1. On October 7, representatives of Buckingham met with the Nora Northside Community Council. The council voted 10 – 0 (with one abstention) to overwhelmingly OBJECT to the rezoning proposal.

    1. The reasons against their proposal can be summarized as follows:

      1) The DENSITY proposed (410 total units averaging 17 units per acre) far exceeds the recommendations made just 2 years ago by the Marion County Land Use Commission of 10 units per acre.

      2) This same Land use commission also recommended that 50% of the land should remain green space. Buckingham is only committing to about 11%.

      3) The DENSITY proposed (17 units per acre) far exceeds the Sherwood Forest neighborhood that surrounds it. Sherwood Forest consists of 182 homes averaging close to 2 units per acre.

    2. 4) The already CONGESTED TRAFFIC on Real Street will increase to unacceptable levels. Sending rush hour traffic from the neighboring office buildings directly through the middle of this new neighborhood makes no sense at all.

      5) Vehicles who will want to avoid the new Real Street bottleneck in the NEW neighborhood, will find an alternate route through the existing Sherwood Forest neighborhood. This will cause additional and dangerous traffic through a quiet neighborhood that boasts many walkers – including children and pets.

    3. I so agree with Mike K. We are loosing trees at a phenomenal rate so that companies can make money. There are alot of us who don’t want to live in the country but would like the feel of country. Instead most housing communities have MOST OF TREES CUT DOWN AND HOUSES SMUSHED TOGETHER SO THE home builder can make more money!

  2. The density (not caps) is fine. Indianapolis actually is a city. The density is in a small area, not the entire township. The density equates to a more efficient use of available land.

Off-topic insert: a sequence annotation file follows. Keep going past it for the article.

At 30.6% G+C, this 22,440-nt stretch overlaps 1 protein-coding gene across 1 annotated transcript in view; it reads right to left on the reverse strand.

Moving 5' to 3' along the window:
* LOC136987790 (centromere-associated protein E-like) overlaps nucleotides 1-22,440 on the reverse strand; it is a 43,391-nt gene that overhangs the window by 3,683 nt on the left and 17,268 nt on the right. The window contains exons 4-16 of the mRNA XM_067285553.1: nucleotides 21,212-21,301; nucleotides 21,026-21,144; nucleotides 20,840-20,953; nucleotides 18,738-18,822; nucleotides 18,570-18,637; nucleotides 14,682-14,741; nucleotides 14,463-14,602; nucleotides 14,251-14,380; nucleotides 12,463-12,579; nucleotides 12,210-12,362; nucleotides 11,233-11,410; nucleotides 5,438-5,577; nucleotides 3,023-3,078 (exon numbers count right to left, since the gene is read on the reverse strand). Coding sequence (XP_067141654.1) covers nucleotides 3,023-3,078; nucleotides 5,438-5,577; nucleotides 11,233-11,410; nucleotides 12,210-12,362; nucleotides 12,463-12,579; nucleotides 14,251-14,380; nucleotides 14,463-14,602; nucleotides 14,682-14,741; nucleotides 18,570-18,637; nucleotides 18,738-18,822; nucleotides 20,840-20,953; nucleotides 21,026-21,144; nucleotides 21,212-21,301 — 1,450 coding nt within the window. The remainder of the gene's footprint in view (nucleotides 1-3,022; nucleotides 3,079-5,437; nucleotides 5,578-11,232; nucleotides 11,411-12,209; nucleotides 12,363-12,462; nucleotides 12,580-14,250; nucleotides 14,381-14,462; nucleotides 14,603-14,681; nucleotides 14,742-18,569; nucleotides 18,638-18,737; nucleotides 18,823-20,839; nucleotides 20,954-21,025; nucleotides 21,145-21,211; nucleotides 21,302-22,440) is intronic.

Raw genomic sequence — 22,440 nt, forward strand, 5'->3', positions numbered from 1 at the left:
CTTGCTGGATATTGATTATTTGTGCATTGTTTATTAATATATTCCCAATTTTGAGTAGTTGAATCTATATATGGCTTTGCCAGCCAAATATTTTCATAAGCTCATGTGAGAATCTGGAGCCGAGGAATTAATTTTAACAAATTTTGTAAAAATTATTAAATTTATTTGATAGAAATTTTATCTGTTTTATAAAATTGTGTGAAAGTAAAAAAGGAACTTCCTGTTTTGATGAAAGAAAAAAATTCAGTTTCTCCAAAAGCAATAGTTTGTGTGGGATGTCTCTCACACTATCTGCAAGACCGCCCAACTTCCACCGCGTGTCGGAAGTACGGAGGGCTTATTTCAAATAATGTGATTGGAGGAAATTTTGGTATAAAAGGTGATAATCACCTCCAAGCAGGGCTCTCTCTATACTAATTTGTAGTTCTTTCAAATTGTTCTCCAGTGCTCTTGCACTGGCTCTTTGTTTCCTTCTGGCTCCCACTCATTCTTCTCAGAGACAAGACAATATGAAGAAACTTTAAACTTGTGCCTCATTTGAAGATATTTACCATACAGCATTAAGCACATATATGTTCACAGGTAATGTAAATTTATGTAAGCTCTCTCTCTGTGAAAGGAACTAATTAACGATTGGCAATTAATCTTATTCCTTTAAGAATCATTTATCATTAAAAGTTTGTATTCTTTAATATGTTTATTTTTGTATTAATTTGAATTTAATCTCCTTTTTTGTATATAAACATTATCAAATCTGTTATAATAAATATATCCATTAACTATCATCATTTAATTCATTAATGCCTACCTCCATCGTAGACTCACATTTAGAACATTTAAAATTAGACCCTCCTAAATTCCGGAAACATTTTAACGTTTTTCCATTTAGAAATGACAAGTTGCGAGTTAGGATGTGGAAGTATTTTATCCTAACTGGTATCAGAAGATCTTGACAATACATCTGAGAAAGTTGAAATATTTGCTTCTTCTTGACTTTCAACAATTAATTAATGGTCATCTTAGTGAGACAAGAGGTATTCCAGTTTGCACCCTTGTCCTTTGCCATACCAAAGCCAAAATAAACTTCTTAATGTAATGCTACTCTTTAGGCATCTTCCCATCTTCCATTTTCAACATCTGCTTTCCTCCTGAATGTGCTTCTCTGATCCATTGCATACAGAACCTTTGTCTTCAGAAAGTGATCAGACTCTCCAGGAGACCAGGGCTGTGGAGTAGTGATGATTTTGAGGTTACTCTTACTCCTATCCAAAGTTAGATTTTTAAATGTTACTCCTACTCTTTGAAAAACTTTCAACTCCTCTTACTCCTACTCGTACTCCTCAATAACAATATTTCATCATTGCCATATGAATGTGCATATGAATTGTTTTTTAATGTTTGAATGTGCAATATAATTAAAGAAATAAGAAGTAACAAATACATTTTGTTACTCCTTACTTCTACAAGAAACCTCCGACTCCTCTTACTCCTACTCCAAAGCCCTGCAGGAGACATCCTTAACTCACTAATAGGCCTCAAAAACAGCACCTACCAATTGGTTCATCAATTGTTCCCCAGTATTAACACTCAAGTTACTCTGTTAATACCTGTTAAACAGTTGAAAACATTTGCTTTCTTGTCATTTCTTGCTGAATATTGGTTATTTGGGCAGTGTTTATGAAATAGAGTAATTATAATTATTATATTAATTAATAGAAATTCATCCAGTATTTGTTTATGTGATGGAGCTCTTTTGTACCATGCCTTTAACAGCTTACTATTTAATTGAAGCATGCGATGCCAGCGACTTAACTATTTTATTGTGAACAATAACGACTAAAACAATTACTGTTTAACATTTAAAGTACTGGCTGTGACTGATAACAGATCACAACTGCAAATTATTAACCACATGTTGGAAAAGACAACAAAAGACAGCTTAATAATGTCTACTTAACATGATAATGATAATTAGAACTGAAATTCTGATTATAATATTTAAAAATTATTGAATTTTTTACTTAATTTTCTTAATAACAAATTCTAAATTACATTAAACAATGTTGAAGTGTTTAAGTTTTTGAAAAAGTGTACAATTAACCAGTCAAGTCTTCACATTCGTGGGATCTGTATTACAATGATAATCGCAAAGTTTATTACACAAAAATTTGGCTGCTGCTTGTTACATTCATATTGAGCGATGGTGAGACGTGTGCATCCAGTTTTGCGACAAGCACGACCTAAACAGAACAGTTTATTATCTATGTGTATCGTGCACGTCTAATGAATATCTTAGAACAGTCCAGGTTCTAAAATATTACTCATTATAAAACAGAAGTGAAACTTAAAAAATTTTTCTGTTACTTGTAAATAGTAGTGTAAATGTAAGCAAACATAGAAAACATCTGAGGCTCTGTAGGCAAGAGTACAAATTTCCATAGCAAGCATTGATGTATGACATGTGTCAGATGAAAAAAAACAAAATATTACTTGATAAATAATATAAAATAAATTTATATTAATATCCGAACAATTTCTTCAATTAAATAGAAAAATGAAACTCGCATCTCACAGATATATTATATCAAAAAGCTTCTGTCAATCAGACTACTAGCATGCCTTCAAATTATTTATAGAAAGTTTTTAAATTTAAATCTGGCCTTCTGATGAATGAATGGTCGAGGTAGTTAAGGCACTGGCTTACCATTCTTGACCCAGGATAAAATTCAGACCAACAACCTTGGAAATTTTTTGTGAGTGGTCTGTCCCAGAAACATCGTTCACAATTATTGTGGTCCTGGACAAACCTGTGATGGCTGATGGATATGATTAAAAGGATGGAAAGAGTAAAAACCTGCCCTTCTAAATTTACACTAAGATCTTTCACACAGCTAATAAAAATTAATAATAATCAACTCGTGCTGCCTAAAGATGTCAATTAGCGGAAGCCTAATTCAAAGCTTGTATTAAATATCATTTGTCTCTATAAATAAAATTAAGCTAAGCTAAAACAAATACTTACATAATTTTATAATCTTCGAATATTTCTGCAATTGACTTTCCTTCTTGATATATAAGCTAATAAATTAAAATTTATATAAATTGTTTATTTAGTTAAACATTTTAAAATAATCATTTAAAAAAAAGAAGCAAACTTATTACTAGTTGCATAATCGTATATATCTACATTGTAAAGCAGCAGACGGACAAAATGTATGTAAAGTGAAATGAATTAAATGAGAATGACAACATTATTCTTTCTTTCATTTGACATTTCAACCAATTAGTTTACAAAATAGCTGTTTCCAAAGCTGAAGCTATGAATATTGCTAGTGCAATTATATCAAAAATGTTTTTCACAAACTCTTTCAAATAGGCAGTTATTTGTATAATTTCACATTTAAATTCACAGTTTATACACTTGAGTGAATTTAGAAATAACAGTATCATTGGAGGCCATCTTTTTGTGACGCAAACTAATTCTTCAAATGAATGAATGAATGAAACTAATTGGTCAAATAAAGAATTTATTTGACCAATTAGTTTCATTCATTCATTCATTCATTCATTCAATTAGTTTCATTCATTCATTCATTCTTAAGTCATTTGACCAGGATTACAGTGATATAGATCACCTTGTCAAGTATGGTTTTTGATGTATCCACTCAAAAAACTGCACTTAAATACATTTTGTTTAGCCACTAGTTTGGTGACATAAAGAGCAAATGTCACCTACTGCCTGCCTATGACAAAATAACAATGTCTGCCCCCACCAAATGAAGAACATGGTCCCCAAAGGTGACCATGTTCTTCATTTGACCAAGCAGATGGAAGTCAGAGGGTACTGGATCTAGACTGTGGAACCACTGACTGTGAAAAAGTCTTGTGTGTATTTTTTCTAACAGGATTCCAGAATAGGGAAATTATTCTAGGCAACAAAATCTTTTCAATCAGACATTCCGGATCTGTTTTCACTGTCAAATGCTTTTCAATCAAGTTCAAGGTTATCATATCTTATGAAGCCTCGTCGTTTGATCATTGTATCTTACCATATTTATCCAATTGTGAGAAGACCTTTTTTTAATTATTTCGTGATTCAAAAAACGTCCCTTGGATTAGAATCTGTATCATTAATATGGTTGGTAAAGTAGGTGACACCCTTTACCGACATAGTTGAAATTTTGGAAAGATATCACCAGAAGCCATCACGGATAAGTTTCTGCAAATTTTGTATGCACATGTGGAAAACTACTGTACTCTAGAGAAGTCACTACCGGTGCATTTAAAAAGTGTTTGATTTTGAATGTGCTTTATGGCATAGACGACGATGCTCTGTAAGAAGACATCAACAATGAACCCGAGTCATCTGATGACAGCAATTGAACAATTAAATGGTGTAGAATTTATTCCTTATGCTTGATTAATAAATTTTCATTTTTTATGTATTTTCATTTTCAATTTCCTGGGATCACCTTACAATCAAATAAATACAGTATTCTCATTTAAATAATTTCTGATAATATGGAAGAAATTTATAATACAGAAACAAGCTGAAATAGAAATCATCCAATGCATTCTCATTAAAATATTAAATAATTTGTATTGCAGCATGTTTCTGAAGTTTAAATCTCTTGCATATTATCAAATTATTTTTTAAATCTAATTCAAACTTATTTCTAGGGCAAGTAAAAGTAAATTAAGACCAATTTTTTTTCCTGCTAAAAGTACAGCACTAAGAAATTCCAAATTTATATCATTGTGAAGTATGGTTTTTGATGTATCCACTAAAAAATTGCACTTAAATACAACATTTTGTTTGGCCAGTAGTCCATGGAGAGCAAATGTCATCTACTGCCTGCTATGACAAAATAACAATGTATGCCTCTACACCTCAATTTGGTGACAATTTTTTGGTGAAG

Projections for massive traffic impacts, congestion, and danger is but a red herring. Should this be the case, then produce the appropriate traffic analysis findings.

    The lack of density in Sherwood Forest represent an inefficient use of land; however, it will not change and will remain available for the enjoyment of residents. Given the lack of density in Sherwood Forest, the overall density and circulation for the subject area reflects a well planned community of diverse housing types accommodating myriad housing needs and desires in a conscientious manner.

    1. Density = Congestion. Congestion is not a good thing and neither is density. Broad Ripple has been pretty much been destroyed by people who think more congestion is a good thing.

    2. Fitting more housing units in an acre does not really mean it is a better use of land. Yes Indianapolis is a big city but if you have lived in a highly condensed city like NY, LA or Seattle then you know you don’t need to fill every acre with as many houses as possible. There is no reason to fill every vacant space.

  3. It sounds like Mike K. needs to move out to the country and cornfields. I agree about the density issue but like others stated this is a city, correct? Saving space, mixing in actual parks, and pushing for public transit is the end goal. With the current housing shortage going on I seriously doubt this project will blocked.

    1. I agree, obviously the developer would not invest as far as he/she has unless they feel confident that this has a chance to pass. Near north side vote/ opinion could have been predicted by a 1st year law student.